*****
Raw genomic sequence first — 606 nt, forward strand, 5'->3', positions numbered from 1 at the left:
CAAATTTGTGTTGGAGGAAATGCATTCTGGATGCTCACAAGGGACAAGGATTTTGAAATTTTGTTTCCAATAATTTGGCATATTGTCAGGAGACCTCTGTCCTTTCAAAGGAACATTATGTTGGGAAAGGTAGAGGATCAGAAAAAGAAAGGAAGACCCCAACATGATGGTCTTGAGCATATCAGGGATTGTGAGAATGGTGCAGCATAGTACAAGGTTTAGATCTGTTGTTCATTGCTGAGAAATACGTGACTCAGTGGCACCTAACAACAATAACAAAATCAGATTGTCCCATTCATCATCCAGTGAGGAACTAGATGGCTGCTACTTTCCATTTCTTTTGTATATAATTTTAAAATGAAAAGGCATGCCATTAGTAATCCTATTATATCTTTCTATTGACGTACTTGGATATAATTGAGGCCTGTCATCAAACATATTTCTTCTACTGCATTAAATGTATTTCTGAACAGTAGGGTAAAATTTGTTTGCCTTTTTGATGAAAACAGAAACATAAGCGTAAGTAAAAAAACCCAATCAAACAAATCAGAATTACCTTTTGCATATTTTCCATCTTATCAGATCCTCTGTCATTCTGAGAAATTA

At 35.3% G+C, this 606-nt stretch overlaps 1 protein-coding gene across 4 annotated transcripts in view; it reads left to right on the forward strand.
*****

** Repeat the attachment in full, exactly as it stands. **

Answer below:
Raw genomic sequence first — 606 nt, forward strand, 5'->3', positions numbered from 1 at the left:
CAAATTTGTGTTGGAGGAAATGCATTCTGGATGCTCACAAGGGACAAGGATTTTGAAATTTTGTTTCCAATAATTTGGCATATTGTCAGGAGACCTCTGTCCTTTCAAAGGAACATTATGTTGGGAAAGGTAGAGGATCAGAAAAAGAAAGGAAGACCCCAACATGATGGTCTTGAGCATATCAGGGATTGTGAGAATGGTGCAGCATAGTACAAGGTTTAGATCTGTTGTTCATTGCTGAGAAATACGTGACTCAGTGGCACCTAACAACAATAACAAAATCAGATTGTCCCATTCATCATCCAGTGAGGAACTAGATGGCTGCTACTTTCCATTTCTTTTGTATATAATTTTAAAATGAAAAGGCATGCCATTAGTAATCCTATTATATCTTTCTATTGACGTACTTGGATATAATTGAGGCCTGTCATCAAACATATTTCTTCTACTGCATTAAATGTATTTCTGAACAGTAGGGTAAAATTTGTTTGCCTTTTTGATGAAAACAGAAACATAAGCGTAAGTAAAAAAACCCAATCAAACAAATCAGAATTACCTTTTGCATATTTTCCATCTTATCAGATCCTCTGTCATTCTGAGAAATTA

At 35.3% G+C, this 606-nt stretch overlaps 1 protein-coding gene across 4 annotated transcripts in view; it reads left to right on the forward strand.